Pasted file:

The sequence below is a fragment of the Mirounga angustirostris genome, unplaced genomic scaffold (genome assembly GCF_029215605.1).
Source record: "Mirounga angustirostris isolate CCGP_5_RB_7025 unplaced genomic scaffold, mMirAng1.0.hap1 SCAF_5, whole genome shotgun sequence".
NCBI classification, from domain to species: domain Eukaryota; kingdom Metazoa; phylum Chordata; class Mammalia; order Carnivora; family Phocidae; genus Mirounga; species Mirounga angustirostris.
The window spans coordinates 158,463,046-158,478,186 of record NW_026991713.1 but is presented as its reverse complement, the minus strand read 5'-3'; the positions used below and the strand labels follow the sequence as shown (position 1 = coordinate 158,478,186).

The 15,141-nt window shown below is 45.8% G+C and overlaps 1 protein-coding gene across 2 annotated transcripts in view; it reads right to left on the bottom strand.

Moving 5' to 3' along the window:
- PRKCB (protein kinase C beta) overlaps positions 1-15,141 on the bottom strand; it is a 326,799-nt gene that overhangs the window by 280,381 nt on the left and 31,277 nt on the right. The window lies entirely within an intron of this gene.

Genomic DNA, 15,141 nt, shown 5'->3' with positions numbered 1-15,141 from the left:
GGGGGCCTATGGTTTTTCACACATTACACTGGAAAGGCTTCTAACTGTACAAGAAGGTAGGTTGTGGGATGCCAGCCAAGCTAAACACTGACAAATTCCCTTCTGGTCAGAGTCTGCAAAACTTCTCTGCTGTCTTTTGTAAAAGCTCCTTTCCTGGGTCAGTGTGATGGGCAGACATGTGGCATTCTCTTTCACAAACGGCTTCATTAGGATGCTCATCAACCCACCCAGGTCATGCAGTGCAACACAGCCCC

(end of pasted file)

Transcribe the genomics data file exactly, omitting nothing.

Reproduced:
The sequence below is a fragment of the Mirounga angustirostris genome, unplaced genomic scaffold (genome assembly GCF_029215605.1).
Source record: "Mirounga angustirostris isolate CCGP_5_RB_7025 unplaced genomic scaffold, mMirAng1.0.hap1 SCAF_5, whole genome shotgun sequence".
NCBI classification, from domain to species: domain Eukaryota; kingdom Metazoa; phylum Chordata; class Mammalia; order Carnivora; family Phocidae; genus Mirounga; species Mirounga angustirostris.
The window spans coordinates 158,463,046-158,478,186 of record NW_026991713.1 but is presented as its reverse complement, the minus strand read 5'-3'; the positions used below and the strand labels follow the sequence as shown (position 1 = coordinate 158,478,186).

The 15,141-nt window shown below is 45.8% G+C and overlaps 1 protein-coding gene across 2 annotated transcripts in view; it reads right to left on the bottom strand.

Moving 5' to 3' along the window:
- PRKCB (protein kinase C beta) overlaps positions 1-15,141 on the bottom strand; it is a 326,799-nt gene that overhangs the window by 280,381 nt on the left and 31,277 nt on the right. The window lies entirely within an intron of this gene.

Genomic DNA, 15,141 nt, shown 5'->3' with positions numbered 1-15,141 from the left:
GGGGGCCTATGGTTTTTCACACATTACACTGGAAAGGCTTCTAACTGTACAAGAAGGTAGGTTGTGGGATGCCAGCCAAGCTAAACACTGACAAATTCCCTTCTGGTCAGAGTCTGCAAAACTTCTCTGCTGTCTTTTGTAAAAGCTCCTTTCCTGGGTCAGTGTGATGGGCAGACATGTGGCATTCTCTTTCACAAACGGCTTCATTAGGATGCTCATCAACCCACCCAGGTCATGCAGTGCAACACAGCCCC